A Cure For Cancer? Scientists Discover 'Spectacular' New Class Of Drugs For A 'New Era' Of Treatment
Experts say spectacular results from a host of major patient trials signal a “new era” of cancer treatment.
The drugs, which harness the body’s immune system to destroy tumours, are proving so effective that in one trial involving British patients, 60 per cent with terminal skin cancer saw their tumours shrink significantly.
Some who had been given just months to live saw their disease disappear completely. The immunotherapy drugs could save the lives of tens of thousands of people in Britain each year.
Professor Peter Johnson, Cancer Research UK’s lead clinician and head of cancer medicine at the University of Southampton, said: “The evidence emerging from the clinical trials suggests that we are at the beginning of a whole new era for cancer treatments.
“Some of the most common types of cancer seem to be treatable with immunotherapy, taken that overall cancers of the lung, kidney, bladder, head and neck, and melanoma cause about 50,000 deaths a year, or around one third of cancer deaths.”
Professor Johnson said the new treatments were “the next big step forward for cancer treatment”.
He said: “In the 1970s we had chemotherapy, early this century we had molecular targeted treatment, now we have immunotherapy.”
Experts say the immunotherapy drugs could replace highly toxic chemotherapy within five years, sparing patients from devastating side effects including hair loss. The drugs could reduce the most deadly cancers to chronic illnesses.
Specialists from across the world have hailed the “spectacular” results with tumours completely disappearing within weeks for patients with notoriously hard to treat cancers including lung, malignant melanoma skin cancer, kidney, bladder, colon, ovarian and head and neck cancer.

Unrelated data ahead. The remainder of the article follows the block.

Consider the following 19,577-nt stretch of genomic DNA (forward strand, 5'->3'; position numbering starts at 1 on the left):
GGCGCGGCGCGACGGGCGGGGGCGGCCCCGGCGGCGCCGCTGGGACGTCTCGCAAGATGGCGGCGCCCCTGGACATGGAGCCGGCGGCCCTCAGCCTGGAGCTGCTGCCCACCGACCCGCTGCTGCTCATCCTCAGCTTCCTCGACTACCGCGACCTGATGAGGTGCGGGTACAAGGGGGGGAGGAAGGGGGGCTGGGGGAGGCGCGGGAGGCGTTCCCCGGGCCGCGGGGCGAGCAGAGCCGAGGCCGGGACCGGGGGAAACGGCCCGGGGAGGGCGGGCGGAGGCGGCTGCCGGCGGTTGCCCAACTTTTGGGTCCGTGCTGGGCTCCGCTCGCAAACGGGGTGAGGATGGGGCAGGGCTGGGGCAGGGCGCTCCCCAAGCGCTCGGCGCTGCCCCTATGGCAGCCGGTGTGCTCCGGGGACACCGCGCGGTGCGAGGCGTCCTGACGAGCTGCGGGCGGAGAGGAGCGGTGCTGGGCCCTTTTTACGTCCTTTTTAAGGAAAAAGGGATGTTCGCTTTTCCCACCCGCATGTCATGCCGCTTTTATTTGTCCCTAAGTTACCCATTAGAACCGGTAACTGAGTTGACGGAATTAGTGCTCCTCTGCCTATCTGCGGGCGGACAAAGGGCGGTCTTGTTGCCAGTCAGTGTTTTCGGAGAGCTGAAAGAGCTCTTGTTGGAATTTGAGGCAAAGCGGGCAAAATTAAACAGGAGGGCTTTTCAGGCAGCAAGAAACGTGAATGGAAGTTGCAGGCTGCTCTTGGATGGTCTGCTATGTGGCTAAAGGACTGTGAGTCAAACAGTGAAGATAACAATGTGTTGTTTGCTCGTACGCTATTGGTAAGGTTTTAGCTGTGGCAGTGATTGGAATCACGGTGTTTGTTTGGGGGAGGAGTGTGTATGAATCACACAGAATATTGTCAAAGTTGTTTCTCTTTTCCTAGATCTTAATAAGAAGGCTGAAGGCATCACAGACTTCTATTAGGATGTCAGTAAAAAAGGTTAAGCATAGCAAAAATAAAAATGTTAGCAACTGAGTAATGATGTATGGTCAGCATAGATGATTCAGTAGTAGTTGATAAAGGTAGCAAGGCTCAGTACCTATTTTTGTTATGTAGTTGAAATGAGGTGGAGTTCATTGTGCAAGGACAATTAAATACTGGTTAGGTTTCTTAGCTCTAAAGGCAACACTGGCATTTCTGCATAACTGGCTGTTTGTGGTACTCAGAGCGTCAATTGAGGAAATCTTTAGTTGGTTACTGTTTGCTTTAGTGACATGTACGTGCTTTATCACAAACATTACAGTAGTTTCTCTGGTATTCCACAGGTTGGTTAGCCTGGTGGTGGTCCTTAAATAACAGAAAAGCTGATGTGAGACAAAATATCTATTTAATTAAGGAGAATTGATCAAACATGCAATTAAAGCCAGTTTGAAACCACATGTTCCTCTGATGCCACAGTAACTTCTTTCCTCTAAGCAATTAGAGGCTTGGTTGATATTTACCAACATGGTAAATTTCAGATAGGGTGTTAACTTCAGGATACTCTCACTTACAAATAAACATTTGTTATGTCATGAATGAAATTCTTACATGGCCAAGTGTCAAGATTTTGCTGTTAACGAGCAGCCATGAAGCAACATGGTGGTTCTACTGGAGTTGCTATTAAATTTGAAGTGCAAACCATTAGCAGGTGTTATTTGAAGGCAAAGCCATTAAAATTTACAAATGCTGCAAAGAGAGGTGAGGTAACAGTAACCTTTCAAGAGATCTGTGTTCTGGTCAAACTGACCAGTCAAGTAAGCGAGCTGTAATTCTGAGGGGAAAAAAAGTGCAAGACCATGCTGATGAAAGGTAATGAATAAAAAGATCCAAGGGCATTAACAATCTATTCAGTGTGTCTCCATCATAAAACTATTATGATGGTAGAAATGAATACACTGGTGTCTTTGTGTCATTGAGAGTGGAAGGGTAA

One scan shows the tumour and after treatment the tumour has disappeared
The latest trial results released at the American Society of Clinical Oncology meeting in Chicago – the world’s leading cancer congress – show unprecedented average survival rates of around 12 months in some of these cancers.
The British-led two-year trail saw 950 patients with advanced metastatic melanoma given different immunotherapy treatments. A third were given ipilimumab, a drug approved for use on the NHS which costs £100,000 for one round of treatment.
A third were given nivolumab, a new agent set to be approved for use in Europe within weeks, and a third were given both drugs. Patients given both saw their response rate almost triple compared to those given ipilimumab from 19 per cent to almost 60 per cent.
More than one in 10 saw their tumours completely destroyed. Experts involved in the trial believe this will translate into a significant “overall survival benefit”. Dr James Larkin, consultant medical oncologist at the Royal Marsden Hospital in London, said: “We know that if you are treated with ipilimumab on its own and are still alive at three years you are probably going to be alive five years later. We have patients in our clinic who had ipilimumab and are still free of melanoma and are getting on with their lives. “This is advanced cancer which had been considered incurable.”
He said the two drugs together are even more powerful and could “effectively cure” half of patients. Dr Larkin said he was “excited” about the results as “we have got a response rate of over 50 per cent… never been seen before”. He added: “We have seen these drugs working in a wide range of cancers. I think we are at the beginning of a new era of treating cancer.”
Professor Johnson said: “Cancers develop because they manage to hide from the immune system and disguise the danger they pose. Immunotherapy works by making the cancer visible again and alerting the immune system to the danger.”
Speaking about the skin cancer trial results, Professor Roy Herbst, chief of medical oncology at Yale Cancer Centre in the US, said: “I think we are seeing a paradigm shift in the way oncology is being treated.
“You can see a response as quickly as a couple of weeks and some patients have amazing survival.
“I’m seeing this work in almost every cancer. Immunotherapy is becoming a standard therapy. I hope it will replace chemotherapy within five years. The potential for longterm survival, an effective cure, is definitely there.”